Heritage Turkeys for the Homestead

The Mommas and the Poppas - our breeding stock

a wonderful addition to the farm

Heritage Turkey - Narragansett

About 15 years ago, and early into our quest of raising kids with the land, we started learning about Heritage Turkeys. In search of a bird that could  breed naturally and that could survive on less grain and do more 'foraging', we came upon a type of  type of turkey more closely linked to its wild turkey ancestors.

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All domesticated turkeys descend from the wild turkeys of North and South America, but most turkey breeds today are very different from their ancestors. According to The Livestock Conservancy, "heritage turkeys are defined by the historic, range-based production system in which they are raised."  Characteristics of a heritage turkey include:

  1. Naturally Mating
  2. Long productive outdoor lifespan - able to withstand the rigors of outdoor production systems
  3. Slow growth rate - taking about 28 weeks to reach marketable weight, providing time to develop strong skeletal structure and healthy organs prior to building muscle mass.

In the 1950's and into the 1960's, turkeys were selected for larger size, greater breast width, and lighter feather color, to finally arrive with the broad breasted white turkey. Today's commercial turkey converts feed to meat at a much faster rate, but at the loss of the birds ability to successfully mate. They require artificial insemination to produce fertile eggs.

Our personal experience growing broad breasted varieties of turkeys was not satisfying because these birds are not designed to live long productive lives, and we knew that if we continued raising these birds, that we would be constantly purchasing turkey chicks from a hatchery. We wanted to raise a turkey that we could perpetuate on our farm through natural breeding. Closing the loop, if you will.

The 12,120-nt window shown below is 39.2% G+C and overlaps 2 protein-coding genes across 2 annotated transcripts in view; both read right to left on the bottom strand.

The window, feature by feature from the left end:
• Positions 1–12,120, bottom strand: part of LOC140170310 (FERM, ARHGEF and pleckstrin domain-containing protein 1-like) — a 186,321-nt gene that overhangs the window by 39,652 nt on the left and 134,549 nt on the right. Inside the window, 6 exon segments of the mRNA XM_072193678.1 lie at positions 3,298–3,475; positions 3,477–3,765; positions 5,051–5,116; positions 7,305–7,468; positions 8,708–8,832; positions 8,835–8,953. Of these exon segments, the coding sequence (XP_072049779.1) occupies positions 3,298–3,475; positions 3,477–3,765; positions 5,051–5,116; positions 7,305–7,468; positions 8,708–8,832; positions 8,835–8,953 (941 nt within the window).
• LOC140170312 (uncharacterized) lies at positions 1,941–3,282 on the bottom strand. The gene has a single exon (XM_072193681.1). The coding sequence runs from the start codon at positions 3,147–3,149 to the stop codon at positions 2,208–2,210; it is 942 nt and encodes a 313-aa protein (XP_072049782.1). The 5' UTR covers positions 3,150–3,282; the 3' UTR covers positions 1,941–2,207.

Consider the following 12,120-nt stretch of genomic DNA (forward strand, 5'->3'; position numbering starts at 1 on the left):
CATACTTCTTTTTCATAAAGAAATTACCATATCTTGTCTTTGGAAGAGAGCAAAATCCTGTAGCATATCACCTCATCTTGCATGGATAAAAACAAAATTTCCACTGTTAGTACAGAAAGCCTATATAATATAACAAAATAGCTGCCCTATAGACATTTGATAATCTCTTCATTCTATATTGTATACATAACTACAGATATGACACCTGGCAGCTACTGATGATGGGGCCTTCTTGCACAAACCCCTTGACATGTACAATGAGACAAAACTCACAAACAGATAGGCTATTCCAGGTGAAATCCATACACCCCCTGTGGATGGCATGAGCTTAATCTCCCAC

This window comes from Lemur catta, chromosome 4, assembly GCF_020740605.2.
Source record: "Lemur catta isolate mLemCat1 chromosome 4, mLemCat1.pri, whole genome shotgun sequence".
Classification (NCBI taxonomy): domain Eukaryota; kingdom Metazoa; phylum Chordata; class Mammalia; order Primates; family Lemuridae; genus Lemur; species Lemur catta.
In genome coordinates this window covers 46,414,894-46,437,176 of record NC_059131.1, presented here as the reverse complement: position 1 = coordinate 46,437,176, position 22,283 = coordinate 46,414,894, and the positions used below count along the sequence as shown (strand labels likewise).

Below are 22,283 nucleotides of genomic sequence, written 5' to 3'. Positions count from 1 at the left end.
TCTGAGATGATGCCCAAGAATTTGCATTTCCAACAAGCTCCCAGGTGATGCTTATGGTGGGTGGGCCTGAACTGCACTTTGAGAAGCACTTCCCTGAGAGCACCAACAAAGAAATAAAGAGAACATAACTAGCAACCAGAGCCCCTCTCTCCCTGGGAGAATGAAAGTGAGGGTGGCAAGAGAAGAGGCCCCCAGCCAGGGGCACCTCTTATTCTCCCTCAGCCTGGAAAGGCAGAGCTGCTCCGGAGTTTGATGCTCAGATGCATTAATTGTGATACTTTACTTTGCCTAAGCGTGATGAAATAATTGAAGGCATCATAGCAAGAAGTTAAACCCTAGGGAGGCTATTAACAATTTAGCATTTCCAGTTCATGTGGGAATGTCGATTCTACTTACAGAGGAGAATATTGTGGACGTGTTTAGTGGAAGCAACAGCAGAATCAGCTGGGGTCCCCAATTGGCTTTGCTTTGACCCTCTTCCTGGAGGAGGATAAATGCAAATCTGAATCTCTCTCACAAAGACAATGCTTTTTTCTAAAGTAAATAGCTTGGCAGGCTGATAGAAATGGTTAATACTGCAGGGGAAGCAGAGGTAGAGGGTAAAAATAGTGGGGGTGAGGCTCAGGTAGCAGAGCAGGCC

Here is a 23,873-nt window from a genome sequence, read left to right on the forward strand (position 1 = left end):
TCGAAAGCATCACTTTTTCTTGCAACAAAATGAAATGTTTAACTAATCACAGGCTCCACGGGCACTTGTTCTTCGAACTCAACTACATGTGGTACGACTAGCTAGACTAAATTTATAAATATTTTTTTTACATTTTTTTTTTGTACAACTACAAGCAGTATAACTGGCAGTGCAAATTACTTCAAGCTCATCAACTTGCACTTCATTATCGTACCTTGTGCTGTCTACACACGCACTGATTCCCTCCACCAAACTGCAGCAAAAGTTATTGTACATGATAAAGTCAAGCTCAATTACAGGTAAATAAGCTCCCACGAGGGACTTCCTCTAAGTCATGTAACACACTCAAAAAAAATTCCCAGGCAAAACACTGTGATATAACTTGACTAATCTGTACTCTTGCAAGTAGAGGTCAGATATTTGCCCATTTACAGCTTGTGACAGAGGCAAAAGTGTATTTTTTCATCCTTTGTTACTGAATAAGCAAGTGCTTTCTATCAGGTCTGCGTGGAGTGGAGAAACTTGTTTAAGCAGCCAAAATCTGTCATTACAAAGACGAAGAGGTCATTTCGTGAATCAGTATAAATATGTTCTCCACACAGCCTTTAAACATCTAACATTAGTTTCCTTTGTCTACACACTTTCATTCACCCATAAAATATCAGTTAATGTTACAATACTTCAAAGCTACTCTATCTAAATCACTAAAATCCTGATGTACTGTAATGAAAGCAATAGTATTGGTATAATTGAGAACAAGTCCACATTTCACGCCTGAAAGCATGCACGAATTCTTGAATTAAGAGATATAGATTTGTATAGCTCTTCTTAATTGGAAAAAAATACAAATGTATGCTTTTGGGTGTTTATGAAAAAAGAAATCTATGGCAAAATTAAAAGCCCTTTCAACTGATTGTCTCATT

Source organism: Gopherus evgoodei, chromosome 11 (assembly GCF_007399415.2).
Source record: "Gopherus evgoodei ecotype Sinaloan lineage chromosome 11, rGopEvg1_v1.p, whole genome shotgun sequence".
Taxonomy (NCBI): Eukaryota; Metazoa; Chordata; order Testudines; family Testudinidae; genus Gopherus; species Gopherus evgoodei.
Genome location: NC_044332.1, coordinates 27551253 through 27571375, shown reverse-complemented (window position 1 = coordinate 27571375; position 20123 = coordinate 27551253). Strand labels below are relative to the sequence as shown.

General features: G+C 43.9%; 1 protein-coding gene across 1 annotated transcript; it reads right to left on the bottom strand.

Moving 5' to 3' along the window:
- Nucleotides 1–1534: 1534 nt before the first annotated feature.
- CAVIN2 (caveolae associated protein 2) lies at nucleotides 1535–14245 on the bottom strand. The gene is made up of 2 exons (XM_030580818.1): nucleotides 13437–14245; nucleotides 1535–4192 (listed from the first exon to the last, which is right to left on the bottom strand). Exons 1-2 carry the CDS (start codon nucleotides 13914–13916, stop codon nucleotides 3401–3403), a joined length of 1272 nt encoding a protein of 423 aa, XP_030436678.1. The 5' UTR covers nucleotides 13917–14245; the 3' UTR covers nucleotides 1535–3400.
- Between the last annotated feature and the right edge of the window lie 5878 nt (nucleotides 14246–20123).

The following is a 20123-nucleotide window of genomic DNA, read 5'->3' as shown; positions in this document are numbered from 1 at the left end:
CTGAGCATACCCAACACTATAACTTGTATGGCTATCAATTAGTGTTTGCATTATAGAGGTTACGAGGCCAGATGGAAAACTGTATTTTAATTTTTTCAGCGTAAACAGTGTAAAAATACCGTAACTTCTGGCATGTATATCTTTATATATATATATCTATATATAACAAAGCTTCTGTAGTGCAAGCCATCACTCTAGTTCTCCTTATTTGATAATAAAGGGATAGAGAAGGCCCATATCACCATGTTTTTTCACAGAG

So, we purchased some fertile heritage turkey eggs from a friend, put the eggs in the incubator, and our adventures with these lovely birds began.

turkey chicks hatching

Some things that we have learned about these birds are:

  1. They can fly - which means that their yard needs a fenced roof if we want to keep them from roosting in trees at dusk.
  2. They are rugged and love being outdoors in the winter. Even prefer to roost out in the elements - even on those cold nights.
  3. They can live a LONG time. We have one hen that is at least 9 years old now. She is not laying anymore, but she is the wise Grandmother of the flock.
  4. They taste delicious - so much more flavor compared to the broad breasted birds that we used to raise.
  5. Market weight: The Toms will dress at 14-18 lbs and the hens will be 8-11 lbs; much smaller than the broad breasted turkeys, but very similar to what one would see in the wild.

Right now (late April) we are harvesting fertile eggs from our breeding stock (2 toms and 6 hens), and filling our two incubators with the hopes of having 40-50 turkey chicks hatched for this season. We sell the majority of our turkeys for Thanksgiving and have many families who come back year after year for their bird(s), raving about the meal from the previous year and ways that they plan on preparing their turkey this time around.

Our mature turkeys roam the farm during the day; they prance and preen and socialize with the chickens and ducks and search around for bugs, plants and worms, mindful to return to their yard in the evening where we can close them in - safe from predators. Our young turkeys (after 3 weeks of age) are kept in a movable hoop house, keeping them protected from predators and weather, while also providing them with fresh new grass to graze (and fertilize) each day.

Baby turkey chicks

Yes, we love our heritage turkeys....can't imagine our farm without them.

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